Optimizing patient care during transfers between palliative care settings
The October 2022 issue of Annals of Palliative Medicine featured 15 Original Articles, 5 Review Articles, 2 Study Protocol Articles, 1 Editorial Commentary, 2 Editorials, and several Case Reports and Letters to the Editor. One of those Editorials, on transfer and transitioning between palliative care settings by Salifu and Bayuo, will be highlighted in this Message from the Editor-in-Chief.
That Editorial was written in response to an Original Article in the September 2022 issue of Annals of Palliative Medicine by Mertens and colleagues on the experience that patients have when transferring between care settings in palliative care (1). Palliative patients commonly transfer between care settings, particularly when deintensifying care for patients with lower levels of acuity or when intensifying care for those with progressing or acute symptoms (2,3). Transferring, however, can result in fragmentated care and difficulties optimizing coordination and continuity of care.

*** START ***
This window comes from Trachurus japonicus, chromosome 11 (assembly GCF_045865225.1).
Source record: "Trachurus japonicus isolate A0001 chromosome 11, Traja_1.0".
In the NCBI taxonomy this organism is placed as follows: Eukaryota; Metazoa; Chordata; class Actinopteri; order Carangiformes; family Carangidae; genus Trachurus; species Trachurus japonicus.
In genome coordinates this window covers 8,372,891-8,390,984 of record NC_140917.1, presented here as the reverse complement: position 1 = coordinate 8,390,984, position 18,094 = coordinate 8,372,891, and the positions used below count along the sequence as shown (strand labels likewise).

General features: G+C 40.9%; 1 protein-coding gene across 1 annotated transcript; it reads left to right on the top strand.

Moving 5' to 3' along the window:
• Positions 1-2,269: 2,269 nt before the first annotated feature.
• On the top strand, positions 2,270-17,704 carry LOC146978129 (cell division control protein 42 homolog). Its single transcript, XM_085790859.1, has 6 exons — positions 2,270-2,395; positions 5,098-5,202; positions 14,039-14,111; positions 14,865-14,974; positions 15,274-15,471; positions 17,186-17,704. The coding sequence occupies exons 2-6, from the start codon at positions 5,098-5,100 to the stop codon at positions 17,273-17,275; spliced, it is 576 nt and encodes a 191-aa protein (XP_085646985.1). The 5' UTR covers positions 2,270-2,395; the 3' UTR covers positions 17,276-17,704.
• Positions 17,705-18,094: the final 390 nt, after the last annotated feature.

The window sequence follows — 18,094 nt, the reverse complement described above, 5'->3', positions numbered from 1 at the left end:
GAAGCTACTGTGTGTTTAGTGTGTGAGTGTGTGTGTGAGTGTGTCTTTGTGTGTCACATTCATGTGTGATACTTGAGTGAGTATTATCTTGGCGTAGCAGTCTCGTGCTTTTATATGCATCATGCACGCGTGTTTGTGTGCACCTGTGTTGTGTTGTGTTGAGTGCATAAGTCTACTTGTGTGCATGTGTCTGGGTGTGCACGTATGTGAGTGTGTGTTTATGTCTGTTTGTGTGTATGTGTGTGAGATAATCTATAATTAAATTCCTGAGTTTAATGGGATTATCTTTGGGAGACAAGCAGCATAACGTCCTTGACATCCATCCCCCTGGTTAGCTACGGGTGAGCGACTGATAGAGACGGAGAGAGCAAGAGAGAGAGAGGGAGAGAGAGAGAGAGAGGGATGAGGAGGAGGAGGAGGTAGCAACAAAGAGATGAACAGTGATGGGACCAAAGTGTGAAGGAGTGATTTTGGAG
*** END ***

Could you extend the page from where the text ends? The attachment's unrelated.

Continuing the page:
In their qualitative interview study of 20 palliative patients, Mertens et al. determined that the home was the preferred residence for respondents. This preference for home care is in keeping with prior reports (4,5), and having the availability of family caregivers to support patients at the end of their life can best facilitate home care (6). However, patients in their study had more apprehensive about home care when they experienced increased symptom burden and when the organization of home care was insufficiently tailored to their needs, leading in such settings to increased preferences for nursing homes and palliative care units. Hospital admissions, however, often fell short of patient expectations, and patients noted concerns with a lack of seamless care and with home care insufficiently customized to their needs upon hospital discharge. As such, patients commonly expected their family physician to ensure continuity of care.